We can remove a huge amount of code due to the fact, that our old system is built on the top of framework we developed ourselves. For example in the past we created our own solutions for dependency injection, configuration management, naming, remote event bus with lease renewal, security, asynchronous RMI calls, thread pooling for handling remote requests. We even created simplistic ORM to read many time series data when Hibernate was to slow.
It was fun to develop our own framework, but it was hard to maintain it, we had to manage many external dependencies, and it was simply pointless from the business point of view. Moving to the Java EE allowed us to wipe most of the framework code. In places when Java EE standards are not enough, we still don't want to code the solution on our own, so for example we use PicketLink/Keycloak
After airhacks.com I think we will delete even more, because we fell few times into the trap of making unnecessary interfaces for all our EJBs or wrapping EntityManager in DAO-like class to which we delegated all calls from service with almost the same API as DAO. It was nonsense.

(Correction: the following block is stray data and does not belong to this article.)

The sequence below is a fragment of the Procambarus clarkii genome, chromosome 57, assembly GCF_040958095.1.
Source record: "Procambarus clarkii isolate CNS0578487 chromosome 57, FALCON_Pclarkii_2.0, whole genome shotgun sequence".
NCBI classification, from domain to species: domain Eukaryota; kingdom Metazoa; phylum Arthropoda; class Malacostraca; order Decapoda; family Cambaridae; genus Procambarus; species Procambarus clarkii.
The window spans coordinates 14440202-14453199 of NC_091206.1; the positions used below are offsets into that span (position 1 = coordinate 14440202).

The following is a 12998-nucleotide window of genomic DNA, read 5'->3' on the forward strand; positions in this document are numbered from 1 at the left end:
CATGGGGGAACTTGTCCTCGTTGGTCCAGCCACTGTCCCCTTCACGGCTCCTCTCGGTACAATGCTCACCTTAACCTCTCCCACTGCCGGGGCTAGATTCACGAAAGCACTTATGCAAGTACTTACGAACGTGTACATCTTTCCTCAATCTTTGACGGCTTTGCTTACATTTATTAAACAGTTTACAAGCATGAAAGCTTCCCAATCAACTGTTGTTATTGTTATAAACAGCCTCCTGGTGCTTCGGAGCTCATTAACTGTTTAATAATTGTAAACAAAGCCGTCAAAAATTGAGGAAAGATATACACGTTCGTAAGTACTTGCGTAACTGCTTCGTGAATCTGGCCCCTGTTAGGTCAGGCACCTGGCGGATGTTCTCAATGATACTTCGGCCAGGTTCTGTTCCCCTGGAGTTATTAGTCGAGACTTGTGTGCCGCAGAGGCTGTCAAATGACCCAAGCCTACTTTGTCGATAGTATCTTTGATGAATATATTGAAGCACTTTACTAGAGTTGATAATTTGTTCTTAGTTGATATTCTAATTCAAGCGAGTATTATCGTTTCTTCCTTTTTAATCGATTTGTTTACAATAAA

You mentioned OSGi as a main technology in your legacy product. Can you live without it in Java EE?
I have mixed feelings about OSGi. OSGi in our legacy product was a big improvement when we introduced it in 2009 - we could work on the same product by many teams, even with an external remote team. Supported by Spring Dynamic Modules we could make system very extensible, based on Whiteboard pattern in many places. We haven't used many features of OSGi however, as dynamic replacement of binaries.
On the other hand I don't miss all these NoClassDefFoundErrors, Eclipse Buddy-Policies, dynamic imports, fragments, reexports and other hacks. And of course many libraries including JDK (e.g. RMI) are not prepared for this classloader hell (maybe Java 9 and Project Jigsaw will solve some of OSGi drawbacks). We had also many performance problems - for example try to serialize something using XMLEncoder when the bean classes are visible only by buddy policy. We even tried to integrate OSGi in our Java EE applications using JBoss OSGi but it is not very popular solution, and in fact nobody knows how to mix such concepts as EJBs and OSGi services.
For now, we use some CDI Instance injection for pluggable behavior, for example to extend available options in application menu, and we abandoned OSGi completely. For more dynamic extensions to application we will use microservices style. It is anyway a better solution because when the services run in different JVMs they are more robust. For example generating alarms in SCADA should not be disrupted by the generation of a large report for billing system as it happened sometimes in our old system.
Is Java EE productive?